Friday, June 20, 2008


Filmmaker Jean Delannoy.

Sad news on the Jean Gabin Front:
On Thursday, June 19, 2008, the great French film director Jean Delannoy died in Guainville, France, at the age of 100.

While Delannoy, a distant relative of Franklin Delano Roosevelt, is not well-known in the United States, he was one of France's premiere directors, and he directed Jean Gabin in seven great films: LA MINUTE DE VERITE (1952), CHIENS PERDUS SANS COLLIER (1955), MAIGRET TEND UN PIEGE (1958), MAIGRET ET L'AFFAIRE SAINT-FIACRE (1959), LE BARON DE L'ECLUSE (1960), and LE SOLEIL DES VOYOUS (1967, which teamed Jean Gabin with Robert Stack).

Here is Mr. Delannoy's obituary, from the Associated Press:

French filmmaker Jean Delannoy dies at 100

PARIS (AP) — Classic French filmmaker Jean Delannoy, who adapted novels by Victor Hugo and Andre Gide and won the Cannes Film Festival's top prize in 1946, has died at age 100, officials said Thursday.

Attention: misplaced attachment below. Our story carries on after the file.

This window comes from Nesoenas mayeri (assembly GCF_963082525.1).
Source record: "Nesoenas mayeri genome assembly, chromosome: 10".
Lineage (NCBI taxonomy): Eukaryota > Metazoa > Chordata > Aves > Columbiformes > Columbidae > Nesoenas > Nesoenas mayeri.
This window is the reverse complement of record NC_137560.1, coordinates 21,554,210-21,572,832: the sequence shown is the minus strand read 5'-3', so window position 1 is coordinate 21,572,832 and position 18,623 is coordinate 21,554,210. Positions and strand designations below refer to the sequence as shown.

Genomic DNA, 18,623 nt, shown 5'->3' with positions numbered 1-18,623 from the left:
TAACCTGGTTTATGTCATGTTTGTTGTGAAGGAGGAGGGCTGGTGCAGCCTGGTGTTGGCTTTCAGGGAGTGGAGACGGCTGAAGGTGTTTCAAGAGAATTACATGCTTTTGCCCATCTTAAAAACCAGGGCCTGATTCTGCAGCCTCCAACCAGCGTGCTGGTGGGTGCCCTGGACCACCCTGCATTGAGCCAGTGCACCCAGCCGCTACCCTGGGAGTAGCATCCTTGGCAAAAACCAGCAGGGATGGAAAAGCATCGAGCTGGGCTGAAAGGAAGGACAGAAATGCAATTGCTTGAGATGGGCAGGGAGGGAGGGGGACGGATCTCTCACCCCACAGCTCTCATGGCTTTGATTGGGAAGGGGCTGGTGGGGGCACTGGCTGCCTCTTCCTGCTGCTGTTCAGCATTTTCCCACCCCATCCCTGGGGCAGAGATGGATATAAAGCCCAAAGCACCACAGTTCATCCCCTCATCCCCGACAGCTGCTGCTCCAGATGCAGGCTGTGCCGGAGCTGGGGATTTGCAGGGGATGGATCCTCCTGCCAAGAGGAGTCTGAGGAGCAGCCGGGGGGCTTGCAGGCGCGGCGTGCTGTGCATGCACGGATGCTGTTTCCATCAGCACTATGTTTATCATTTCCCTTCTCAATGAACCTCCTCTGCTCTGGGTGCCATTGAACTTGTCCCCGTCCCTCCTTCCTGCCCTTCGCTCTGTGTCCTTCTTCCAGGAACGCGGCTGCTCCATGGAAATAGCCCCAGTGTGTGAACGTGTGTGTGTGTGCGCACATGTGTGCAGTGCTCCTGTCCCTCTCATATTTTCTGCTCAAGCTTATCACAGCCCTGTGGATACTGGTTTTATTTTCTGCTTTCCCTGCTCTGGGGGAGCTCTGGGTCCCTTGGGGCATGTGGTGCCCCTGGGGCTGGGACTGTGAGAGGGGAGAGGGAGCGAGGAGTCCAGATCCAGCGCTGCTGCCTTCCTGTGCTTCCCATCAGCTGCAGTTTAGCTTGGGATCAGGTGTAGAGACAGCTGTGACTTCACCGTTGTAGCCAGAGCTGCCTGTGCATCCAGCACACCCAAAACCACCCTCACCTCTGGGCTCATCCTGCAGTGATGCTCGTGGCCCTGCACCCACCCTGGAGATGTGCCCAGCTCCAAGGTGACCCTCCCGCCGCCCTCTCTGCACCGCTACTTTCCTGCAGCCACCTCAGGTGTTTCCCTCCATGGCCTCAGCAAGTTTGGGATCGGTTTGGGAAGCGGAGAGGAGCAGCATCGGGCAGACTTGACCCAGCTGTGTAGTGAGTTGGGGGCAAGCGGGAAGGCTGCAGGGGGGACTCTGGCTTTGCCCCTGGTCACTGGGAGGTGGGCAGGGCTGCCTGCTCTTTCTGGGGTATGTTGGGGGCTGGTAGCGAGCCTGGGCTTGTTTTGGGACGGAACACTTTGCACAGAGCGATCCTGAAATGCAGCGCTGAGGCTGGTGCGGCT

Delannoy died Wednesday at his home in Guainville, southwest of Paris, the local city hall said, without providing the cause of death.

Many of Delannoy's films, starring actors including Jean Gabin, Jean Marais and Michele Morgan, were French box office successes in the 1940s and 1950s.

But Delannoy's classic style went out of fashion in the 1960s, when he was derided by the more avant-garde New Wave filmmakers, including Francois Truffaut. The New Wave dubbed his movies "le cinema de papa."

French President Nicolas Sarkozy praised Delannoy for "devoting his life, with success, to his passion for art."

"More than just a great artist, he was a man of great intelligence, alert, pertinent and faithful in friendship," Sarkozy said in a statement.

Culture Minister Christine Albanel said Delannoy represented the "pure classic French style: a mix of refinement and depth inherited from his long companionship with literature."
Working with a script by Jean Cocteau, Delannoy revisited the Tristan and Isolde legend in 1943's "L'Eternel Retour" (Eternal Return.)

His 1946 film "La Symphonie Pastorale," adapted from a Gide novel, won Cannes' top prize. The film told the story of a blind orphan who falls in love with a married pastor.

Another of his films was "Notre Dame de Paris" (The Hunchback of Notre Dame), an adaptation of Hugo's novel starring Gina Lollobrigida and Anthony Quinn.

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